Life Long Book Review & Guest Post from Author Ronald L. Ruiz

Book Title: Life Long by Ronald L. Ruiz
Category: Adult Fiction, 268 pages
Genre: Literary Fiction

About the Book
Ray Lopez is on the run with a duffel bag full of cash. Both drug dealers and the police are after him. But Ray is not a criminal. His last brush with the law was over traffic tickets. Recently released from the hospital with a diagnosis of schizophrenia, he is haunted by voices, auditory hallucinations, that frighten him and cause him to question his every move.

Ray’s journey from California to Laredo is perilous. Like so many Americans before him, he travels through unfamiliar territory with no clear way of knowing who will help and who will harm him. And he may well find himself on the wrong side of the border with a mind that has no borders.

My Review

Life Long is Painfully Real. The author does an amazing job pulling readers into the many realms of Ray's mind as he copes with the turns his life takes. Readers will develop quite a heartfelt bond with Ray from the very beginning of the book. His age, his life experiences, his influences--and his good heart and desire to be well--cause the portrayal of his mental illness to be painfully real for readers. As the author guides the character through his ever-present swirls of doubts and fears and chaos; readers will face a range of emotions from heartbreak to hope.

Life Long Offers a Range of Topics for Readers. The author puts many real-world problems in the spotlight throughout this books as Ray makes his way. The treatment and support available for mental illness sufferers, from professionals and society in general, being at the forefront. The author truly takes a look at many elements within society through the eyes and mind of a mentally ill person and; while it is a piece of fiction, the darker realities are all too valid.

Would I recommend Life Long by Ronald Ruiz? It took a few chapters for me to settle into the story and the flow--but, from even the early pages, Ruiz had my heart. I do not have any personal experience with a friend or family member with schizophrenia--but, the author really took me on a learning journey through Ray's thoughts and experiences. This book will really make you think about many of our world's social issues and the life long struggle of facing mental illness. The book was difficult to put down--and the issues raised are not easy to set aside after reading this book. I would recommend it to anyone who likes realistic, thought provoking fiction with a social edge and purpose.

I received a complimentary copy of this book for use in my blog review. All opinions are my own.

Endorsements for “Life Long”

"Ruiz proves to be a very sharp social critic, and no detail gets past him in this richly imagined book. A highly recommended novel that appeals to both the heart and the head."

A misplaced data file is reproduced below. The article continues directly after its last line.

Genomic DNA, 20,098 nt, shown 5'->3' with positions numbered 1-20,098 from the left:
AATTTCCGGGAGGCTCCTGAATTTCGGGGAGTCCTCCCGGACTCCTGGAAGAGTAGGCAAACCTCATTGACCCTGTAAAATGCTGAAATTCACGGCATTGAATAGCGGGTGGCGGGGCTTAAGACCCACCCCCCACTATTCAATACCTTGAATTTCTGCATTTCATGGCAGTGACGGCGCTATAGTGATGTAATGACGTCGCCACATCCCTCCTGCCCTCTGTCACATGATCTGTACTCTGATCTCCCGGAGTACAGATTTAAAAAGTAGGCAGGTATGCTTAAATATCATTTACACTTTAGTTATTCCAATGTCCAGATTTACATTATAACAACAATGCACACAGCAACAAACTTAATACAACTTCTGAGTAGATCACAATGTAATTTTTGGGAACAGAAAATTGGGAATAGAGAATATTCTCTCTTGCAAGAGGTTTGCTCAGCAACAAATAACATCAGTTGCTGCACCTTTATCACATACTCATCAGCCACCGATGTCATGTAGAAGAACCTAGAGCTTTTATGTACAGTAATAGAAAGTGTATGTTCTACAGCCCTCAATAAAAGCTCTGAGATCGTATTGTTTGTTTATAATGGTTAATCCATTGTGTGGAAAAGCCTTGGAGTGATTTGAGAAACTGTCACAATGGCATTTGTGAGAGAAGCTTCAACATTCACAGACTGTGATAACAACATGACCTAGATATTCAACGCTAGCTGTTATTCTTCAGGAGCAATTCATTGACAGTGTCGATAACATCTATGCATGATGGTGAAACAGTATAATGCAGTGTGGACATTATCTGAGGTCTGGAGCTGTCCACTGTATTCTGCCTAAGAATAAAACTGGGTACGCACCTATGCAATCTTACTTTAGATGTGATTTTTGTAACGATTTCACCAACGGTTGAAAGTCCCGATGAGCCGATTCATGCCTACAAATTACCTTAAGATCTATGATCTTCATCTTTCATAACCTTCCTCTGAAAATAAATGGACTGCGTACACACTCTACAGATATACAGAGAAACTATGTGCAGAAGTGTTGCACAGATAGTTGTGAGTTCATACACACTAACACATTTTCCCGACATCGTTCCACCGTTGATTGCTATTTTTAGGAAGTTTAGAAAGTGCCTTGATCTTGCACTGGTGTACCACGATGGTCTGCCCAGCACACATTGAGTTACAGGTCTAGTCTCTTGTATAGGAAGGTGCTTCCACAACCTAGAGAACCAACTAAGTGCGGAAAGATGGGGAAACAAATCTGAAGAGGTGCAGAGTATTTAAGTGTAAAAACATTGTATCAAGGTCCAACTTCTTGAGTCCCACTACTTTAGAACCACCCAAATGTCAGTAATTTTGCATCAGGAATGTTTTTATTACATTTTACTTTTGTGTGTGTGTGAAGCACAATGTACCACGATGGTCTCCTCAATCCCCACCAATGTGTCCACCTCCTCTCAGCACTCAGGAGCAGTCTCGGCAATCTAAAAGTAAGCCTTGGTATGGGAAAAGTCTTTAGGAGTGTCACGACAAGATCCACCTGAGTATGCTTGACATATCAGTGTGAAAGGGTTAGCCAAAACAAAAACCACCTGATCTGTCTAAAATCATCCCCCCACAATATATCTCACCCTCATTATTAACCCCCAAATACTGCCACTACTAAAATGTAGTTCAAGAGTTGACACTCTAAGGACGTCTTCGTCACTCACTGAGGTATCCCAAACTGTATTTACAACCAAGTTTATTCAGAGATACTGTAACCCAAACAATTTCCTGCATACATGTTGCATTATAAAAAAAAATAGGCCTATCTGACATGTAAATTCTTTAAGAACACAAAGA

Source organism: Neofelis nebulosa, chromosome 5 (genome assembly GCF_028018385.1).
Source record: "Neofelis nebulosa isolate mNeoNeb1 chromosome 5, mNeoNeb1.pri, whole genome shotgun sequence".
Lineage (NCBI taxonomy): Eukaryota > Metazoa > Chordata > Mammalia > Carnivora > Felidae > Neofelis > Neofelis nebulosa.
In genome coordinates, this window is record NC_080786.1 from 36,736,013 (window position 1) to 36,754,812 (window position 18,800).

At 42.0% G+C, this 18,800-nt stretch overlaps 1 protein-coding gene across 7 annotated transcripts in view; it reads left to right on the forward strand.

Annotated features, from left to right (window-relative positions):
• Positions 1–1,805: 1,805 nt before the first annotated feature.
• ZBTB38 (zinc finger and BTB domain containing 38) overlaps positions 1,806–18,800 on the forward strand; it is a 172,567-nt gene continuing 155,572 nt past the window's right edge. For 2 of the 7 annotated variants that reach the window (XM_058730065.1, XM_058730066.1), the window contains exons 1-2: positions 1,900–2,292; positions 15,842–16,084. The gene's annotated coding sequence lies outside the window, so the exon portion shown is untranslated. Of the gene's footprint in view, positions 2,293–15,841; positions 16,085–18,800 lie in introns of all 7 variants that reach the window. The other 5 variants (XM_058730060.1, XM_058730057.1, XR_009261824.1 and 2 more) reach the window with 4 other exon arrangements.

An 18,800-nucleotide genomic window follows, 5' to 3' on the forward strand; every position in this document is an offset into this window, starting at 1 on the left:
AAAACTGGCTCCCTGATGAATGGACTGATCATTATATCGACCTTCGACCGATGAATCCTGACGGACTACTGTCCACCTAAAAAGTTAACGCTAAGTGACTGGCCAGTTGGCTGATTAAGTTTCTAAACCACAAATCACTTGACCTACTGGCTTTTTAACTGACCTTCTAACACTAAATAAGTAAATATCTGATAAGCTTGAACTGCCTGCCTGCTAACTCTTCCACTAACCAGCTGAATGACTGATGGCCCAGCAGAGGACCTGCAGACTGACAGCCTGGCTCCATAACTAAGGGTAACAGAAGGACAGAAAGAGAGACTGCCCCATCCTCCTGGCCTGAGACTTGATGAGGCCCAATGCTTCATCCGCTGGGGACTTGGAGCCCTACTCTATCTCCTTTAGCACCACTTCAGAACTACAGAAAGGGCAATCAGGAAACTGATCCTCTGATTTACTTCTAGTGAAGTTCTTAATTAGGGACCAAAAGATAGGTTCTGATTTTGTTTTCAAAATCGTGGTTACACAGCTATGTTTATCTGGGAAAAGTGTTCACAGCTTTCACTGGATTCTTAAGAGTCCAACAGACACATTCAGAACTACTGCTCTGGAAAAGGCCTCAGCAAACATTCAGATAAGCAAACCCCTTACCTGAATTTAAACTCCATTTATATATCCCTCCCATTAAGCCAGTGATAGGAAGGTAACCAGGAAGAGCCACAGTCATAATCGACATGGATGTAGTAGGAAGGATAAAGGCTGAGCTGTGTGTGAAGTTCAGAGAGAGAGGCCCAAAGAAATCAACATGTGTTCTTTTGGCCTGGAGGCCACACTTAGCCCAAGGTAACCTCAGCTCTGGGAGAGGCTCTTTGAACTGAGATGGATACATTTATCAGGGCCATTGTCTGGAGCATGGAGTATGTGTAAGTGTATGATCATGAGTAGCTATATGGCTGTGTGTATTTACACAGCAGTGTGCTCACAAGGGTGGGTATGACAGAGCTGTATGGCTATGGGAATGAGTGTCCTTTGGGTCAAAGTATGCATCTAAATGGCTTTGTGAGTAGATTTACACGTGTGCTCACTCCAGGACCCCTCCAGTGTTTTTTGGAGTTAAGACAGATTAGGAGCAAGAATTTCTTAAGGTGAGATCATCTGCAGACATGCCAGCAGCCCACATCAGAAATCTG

- Kirkus Reviews

Buy the Book

To read reviews, please visit Ronald L. Ruiz's page on iRead Book Tours.

Meet the Author

Born and raised in Fresno California - Educated at St. Mary´s College California, University of California Berkeley, University of San Francisco - Practiced law from !966 to 2003 as a Deputy District Attorney, a criminal defense attorney, and a Deputy Public Defender - Appointed to the California Agriculture Labor Relations Board by Governor Jerry Brown in 1974 and later served as the District Attorney of Santa Cruz County California.

Ronald L. Ruiz has published 5 novels and a memoir. Happy Birthday Jesus (1994), Giuseppe Rocco (1998), The Big Bear (2003), A Lawyer (2012), Jesusita(2015). and Life Long (2017).

Connect with the Author: Website ~ Facebook

Author’s Guest Post
The Last Great Book I’ve Read by Ronald L. Ruiz
Without a doubt, it's Leo Tolstoy´s War and Peace.

I finally read it two years ago and came away convinced that it is the greatest novel ever written. Why? Because it talks about the human condition in a way that no other novel I’ve ever read has. Even though it was published in 1869, and despite all the hundreds and thousands of technological advances we have seen since then, it is a testament to the fact that human nature hasn’t and will not change. In so many ways we’re still the same people he was writing about 150 years ago.

He writes about love and courage and compassion and at the same time about greed and addiction and an exaggerated sense of manliness. Women going to the theatre in Moscow are concerned with how much of themselves they can reveal in their dress. He writes about the classes in his society. The Russian serfs were no better off than the black slaves were in America at the same time. He scorns the wasteful lives of the idle rich. Not long ago Truman Capote was blackballed by the Manhattan rich because of his expose´s on their every day lives.

Recently I read Hue 1968. It deals with the turning battle of the Viet Nam War at Hue. Time and again American soldiers were ordered by their commanding officers into battles and situations that were suicidal. It certainly reminded me of Tolstoy’s depiction of Russian soldiers being ordered by their commanders into suicidal battles against the French. Hue 1968deals with the egos of the commanding officers which in some instances overrode the lives of the ground soldiers. Tolstoy dealt with the same sorry situation in War and Peace.

Tolstoy writes about many human relationships between men and women, women and women, and men and men. To me, the most poignant was the relationship between a cantankerous, old retired general and his spinster daughter. They are living on the old family estate with maids and servants and workmen and workwomen. They are the only two members of the shrinking family living there. Tolstoy’s treatment of the many facets of love between the two is wondrous.

War and Peace is a wonderful book and if you haven´t read it, I hope some day you will.

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